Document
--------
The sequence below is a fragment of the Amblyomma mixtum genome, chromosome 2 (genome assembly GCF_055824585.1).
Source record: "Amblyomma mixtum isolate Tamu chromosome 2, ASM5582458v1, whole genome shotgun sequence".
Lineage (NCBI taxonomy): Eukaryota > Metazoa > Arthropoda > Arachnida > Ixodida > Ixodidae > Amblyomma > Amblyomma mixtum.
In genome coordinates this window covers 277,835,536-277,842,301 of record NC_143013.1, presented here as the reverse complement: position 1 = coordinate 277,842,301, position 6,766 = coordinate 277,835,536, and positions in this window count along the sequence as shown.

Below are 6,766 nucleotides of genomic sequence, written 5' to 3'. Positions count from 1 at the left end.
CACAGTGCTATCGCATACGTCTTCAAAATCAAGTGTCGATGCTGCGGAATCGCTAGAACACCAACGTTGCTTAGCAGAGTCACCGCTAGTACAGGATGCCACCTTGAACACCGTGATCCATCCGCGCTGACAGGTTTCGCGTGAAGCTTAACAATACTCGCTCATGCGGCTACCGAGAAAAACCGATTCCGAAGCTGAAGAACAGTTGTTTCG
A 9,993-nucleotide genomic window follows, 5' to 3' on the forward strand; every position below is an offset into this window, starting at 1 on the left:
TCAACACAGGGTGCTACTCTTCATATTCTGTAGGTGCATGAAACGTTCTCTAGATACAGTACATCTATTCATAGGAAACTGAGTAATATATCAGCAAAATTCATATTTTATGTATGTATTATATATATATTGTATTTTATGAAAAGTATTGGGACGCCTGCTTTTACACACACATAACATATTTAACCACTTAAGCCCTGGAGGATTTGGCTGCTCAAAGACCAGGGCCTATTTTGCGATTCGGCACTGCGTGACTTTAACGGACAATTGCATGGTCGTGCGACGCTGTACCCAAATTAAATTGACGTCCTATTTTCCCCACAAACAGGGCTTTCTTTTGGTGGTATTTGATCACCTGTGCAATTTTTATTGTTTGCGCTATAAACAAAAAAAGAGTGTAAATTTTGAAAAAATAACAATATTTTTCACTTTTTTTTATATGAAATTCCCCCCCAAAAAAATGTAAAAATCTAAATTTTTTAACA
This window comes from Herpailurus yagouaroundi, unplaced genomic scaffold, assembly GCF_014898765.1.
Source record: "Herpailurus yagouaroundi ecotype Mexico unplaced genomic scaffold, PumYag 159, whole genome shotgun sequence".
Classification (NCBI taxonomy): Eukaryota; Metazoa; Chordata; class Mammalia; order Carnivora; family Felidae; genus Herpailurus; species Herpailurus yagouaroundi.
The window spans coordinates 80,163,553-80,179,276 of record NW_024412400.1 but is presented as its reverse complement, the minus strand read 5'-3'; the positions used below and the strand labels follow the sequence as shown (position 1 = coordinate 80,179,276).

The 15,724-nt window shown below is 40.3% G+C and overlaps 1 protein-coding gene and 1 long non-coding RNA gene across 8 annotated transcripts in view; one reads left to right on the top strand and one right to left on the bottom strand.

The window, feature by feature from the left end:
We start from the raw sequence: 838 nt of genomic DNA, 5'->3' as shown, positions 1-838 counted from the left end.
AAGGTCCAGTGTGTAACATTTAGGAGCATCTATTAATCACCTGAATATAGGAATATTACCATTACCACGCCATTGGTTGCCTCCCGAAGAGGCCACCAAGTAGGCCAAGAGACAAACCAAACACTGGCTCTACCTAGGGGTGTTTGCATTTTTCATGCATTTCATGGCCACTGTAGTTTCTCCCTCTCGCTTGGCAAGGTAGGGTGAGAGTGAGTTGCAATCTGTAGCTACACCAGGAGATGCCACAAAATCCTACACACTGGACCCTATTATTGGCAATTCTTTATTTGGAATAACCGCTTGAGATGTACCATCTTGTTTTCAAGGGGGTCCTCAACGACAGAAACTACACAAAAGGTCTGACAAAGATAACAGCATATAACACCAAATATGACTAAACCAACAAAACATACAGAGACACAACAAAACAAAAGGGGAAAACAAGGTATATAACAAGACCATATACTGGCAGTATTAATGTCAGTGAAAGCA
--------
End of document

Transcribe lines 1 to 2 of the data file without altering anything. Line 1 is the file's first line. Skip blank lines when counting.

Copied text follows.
The sequence below is a fragment of the Amblyomma mixtum genome, chromosome 2 (genome assembly GCF_055824585.1).
Source record: "Amblyomma mixtum isolate Tamu chromosome 2, ASM5582458v1, whole genome shotgun sequence".